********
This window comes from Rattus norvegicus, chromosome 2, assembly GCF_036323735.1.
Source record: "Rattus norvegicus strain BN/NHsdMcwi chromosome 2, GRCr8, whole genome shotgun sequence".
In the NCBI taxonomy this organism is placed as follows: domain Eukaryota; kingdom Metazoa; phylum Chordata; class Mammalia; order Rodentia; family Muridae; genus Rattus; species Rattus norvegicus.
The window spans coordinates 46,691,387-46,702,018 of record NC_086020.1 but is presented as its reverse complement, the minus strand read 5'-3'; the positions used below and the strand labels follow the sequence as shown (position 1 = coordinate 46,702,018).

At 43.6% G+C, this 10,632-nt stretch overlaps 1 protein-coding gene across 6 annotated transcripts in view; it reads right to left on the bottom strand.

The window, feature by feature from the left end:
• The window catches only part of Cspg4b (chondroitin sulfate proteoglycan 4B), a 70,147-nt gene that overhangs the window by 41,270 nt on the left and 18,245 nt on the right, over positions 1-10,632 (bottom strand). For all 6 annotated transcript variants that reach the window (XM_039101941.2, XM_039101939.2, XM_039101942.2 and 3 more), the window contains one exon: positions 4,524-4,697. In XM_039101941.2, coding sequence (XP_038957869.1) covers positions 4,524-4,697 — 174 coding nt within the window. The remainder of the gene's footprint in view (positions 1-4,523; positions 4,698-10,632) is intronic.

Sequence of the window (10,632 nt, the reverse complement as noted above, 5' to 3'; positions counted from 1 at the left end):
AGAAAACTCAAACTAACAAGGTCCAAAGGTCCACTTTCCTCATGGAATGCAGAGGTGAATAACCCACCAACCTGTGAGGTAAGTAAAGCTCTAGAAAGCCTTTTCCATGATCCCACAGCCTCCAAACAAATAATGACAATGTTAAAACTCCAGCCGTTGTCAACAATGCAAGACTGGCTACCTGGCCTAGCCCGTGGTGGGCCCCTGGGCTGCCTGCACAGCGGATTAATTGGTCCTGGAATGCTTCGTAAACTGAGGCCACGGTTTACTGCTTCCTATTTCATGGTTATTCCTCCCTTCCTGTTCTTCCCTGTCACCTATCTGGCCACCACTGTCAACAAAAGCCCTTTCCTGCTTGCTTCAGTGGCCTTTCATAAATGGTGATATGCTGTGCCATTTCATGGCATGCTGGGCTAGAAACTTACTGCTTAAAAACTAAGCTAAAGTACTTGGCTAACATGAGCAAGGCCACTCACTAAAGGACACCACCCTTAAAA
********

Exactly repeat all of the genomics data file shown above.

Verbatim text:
This window comes from Rattus norvegicus, chromosome 2, assembly GCF_036323735.1.
Source record: "Rattus norvegicus strain BN/NHsdMcwi chromosome 2, GRCr8, whole genome shotgun sequence".
In the NCBI taxonomy this organism is placed as follows: domain Eukaryota; kingdom Metazoa; phylum Chordata; class Mammalia; order Rodentia; family Muridae; genus Rattus; species Rattus norvegicus.
The window spans coordinates 46,691,387-46,702,018 of record NC_086020.1 but is presented as its reverse complement, the minus strand read 5'-3'; the positions used below and the strand labels follow the sequence as shown (position 1 = coordinate 46,702,018).

At 43.6% G+C, this 10,632-nt stretch overlaps 1 protein-coding gene across 6 annotated transcripts in view; it reads right to left on the bottom strand.

The window, feature by feature from the left end:
• The window catches only part of Cspg4b (chondroitin sulfate proteoglycan 4B), a 70,147-nt gene that overhangs the window by 41,270 nt on the left and 18,245 nt on the right, over positions 1-10,632 (bottom strand). For all 6 annotated transcript variants that reach the window (XM_039101941.2, XM_039101939.2, XM_039101942.2 and 3 more), the window contains one exon: positions 4,524-4,697. In XM_039101941.2, coding sequence (XP_038957869.1) covers positions 4,524-4,697 — 174 coding nt within the window. The remainder of the gene's footprint in view (positions 1-4,523; positions 4,698-10,632) is intronic.

Sequence of the window (10,632 nt, the reverse complement as noted above, 5' to 3'; positions counted from 1 at the left end):
AGAAAACTCAAACTAACAAGGTCCAAAGGTCCACTTTCCTCATGGAATGCAGAGGTGAATAACCCACCAACCTGTGAGGTAAGTAAAGCTCTAGAAAGCCTTTTCCATGATCCCACAGCCTCCAAACAAATAATGACAATGTTAAAACTCCAGCCGTTGTCAACAATGCAAGACTGGCTACCTGGCCTAGCCCGTGGTGGGCCCCTGGGCTGCCTGCACAGCGGATTAATTGGTCCTGGAATGCTTCGTAAACTGAGGCCACGGTTTACTGCTTCCTATTTCATGGTTATTCCTCCCTTCCTGTTCTTCCCTGTCACCTATCTGGCCACCACTGTCAACAAAAGCCCTTTCCTGCTTGCTTCAGTGGCCTTTCATAAATGGTGATATGCTGTGCCATTTCATGGCATGCTGGGCTAGAAACTTACTGCTTAAAAACTAAGCTAAAGTACTTGGCTAACATGAGCAAGGCCACTCACTAAAGGACACCACCCTTAAAA